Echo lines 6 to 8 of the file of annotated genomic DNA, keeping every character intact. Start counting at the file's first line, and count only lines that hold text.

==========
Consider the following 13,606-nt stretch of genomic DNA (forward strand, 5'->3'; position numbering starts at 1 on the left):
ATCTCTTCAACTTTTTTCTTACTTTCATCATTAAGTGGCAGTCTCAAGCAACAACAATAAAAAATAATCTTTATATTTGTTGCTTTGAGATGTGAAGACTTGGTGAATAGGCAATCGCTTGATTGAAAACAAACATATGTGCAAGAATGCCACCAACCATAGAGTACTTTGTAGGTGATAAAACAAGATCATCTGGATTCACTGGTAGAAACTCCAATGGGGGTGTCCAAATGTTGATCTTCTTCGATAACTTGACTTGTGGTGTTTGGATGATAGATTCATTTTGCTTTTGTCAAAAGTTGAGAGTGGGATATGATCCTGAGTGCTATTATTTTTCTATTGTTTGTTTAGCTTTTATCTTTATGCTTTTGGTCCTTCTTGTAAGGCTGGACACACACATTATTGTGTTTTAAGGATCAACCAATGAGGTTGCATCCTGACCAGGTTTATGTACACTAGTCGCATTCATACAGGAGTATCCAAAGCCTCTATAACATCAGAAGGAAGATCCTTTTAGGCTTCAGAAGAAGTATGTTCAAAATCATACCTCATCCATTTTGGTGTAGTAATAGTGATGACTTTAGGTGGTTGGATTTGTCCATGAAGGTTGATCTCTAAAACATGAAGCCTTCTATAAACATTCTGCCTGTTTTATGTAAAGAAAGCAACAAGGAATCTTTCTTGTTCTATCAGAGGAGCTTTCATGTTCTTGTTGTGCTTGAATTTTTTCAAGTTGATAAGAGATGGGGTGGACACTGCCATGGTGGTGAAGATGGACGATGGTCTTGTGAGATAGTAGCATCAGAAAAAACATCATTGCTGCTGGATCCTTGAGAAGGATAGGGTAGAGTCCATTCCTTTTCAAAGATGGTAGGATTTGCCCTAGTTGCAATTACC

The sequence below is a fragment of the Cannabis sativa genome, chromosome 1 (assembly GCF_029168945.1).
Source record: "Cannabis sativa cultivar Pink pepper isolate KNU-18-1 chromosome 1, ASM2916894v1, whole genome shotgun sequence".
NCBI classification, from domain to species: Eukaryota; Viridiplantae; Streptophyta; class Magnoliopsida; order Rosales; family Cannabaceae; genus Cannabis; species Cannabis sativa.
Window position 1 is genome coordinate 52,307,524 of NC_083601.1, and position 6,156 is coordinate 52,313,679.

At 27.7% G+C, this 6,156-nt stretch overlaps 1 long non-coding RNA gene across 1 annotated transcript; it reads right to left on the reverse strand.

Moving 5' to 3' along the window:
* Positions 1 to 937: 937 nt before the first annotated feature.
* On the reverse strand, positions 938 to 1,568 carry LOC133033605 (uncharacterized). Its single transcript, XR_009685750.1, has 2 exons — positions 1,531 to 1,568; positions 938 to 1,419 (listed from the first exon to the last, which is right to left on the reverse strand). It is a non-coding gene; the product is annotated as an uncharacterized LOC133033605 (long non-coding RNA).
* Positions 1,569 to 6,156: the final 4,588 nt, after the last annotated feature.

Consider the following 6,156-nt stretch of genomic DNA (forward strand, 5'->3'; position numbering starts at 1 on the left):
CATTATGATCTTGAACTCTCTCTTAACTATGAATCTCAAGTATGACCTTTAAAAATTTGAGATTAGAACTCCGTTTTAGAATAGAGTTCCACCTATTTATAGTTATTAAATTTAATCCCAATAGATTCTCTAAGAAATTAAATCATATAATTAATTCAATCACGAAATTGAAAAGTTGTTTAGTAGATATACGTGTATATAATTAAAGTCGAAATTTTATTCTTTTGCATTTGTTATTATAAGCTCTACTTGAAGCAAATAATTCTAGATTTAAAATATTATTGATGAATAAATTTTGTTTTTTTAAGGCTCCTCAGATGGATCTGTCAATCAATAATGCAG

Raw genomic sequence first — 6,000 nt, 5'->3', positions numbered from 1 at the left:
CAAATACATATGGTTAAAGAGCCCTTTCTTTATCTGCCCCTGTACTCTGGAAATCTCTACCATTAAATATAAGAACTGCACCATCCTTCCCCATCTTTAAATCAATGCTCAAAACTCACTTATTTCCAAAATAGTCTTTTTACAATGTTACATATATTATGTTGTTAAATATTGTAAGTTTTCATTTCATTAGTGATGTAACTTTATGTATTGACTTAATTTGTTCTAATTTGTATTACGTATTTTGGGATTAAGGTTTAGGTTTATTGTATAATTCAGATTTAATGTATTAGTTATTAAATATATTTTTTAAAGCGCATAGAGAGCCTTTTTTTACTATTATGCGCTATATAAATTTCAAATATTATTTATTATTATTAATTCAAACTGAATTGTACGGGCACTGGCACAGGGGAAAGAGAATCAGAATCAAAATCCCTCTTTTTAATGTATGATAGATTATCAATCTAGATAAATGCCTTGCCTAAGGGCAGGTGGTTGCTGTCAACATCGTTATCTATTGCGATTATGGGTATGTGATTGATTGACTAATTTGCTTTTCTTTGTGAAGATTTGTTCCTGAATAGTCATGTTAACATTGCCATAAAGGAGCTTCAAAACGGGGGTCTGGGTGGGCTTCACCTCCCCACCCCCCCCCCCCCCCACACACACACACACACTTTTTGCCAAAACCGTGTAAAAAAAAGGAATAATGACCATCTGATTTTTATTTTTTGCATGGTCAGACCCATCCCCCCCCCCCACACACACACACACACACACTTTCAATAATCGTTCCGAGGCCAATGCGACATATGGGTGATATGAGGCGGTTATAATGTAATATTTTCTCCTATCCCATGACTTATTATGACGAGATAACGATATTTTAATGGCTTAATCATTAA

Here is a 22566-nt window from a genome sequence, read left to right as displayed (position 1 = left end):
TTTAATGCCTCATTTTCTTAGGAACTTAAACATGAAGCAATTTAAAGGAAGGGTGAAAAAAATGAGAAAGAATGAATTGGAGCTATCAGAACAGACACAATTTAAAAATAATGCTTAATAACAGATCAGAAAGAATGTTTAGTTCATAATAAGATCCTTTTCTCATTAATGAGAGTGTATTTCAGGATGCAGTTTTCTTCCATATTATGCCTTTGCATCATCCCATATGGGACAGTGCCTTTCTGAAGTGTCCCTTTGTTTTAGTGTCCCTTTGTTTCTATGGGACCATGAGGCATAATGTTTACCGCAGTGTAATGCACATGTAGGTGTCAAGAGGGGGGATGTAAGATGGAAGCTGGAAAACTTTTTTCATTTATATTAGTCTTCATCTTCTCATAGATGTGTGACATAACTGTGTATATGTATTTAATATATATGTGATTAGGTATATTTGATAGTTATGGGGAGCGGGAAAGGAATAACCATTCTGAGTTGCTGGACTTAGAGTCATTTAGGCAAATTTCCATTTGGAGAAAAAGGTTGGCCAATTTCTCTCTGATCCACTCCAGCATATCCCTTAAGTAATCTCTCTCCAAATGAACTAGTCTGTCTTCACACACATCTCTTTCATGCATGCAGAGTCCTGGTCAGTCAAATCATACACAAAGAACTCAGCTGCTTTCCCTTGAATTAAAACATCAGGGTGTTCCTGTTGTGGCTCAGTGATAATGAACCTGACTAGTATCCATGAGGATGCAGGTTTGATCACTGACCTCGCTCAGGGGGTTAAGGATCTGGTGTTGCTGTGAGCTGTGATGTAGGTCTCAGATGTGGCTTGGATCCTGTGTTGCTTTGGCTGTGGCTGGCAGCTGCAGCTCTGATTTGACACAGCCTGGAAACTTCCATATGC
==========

Window position 1 is genome coordinate 52,307,524 of NC_083601.1, and position 6,156 is coordinate 52,313,679.

At 27.7% G+C, this 6,156-nt stretch overlaps 1 long non-coding RNA gene across 1 annotated transcript; it reads right to left on the reverse strand.

Moving 5' to 3' along the window: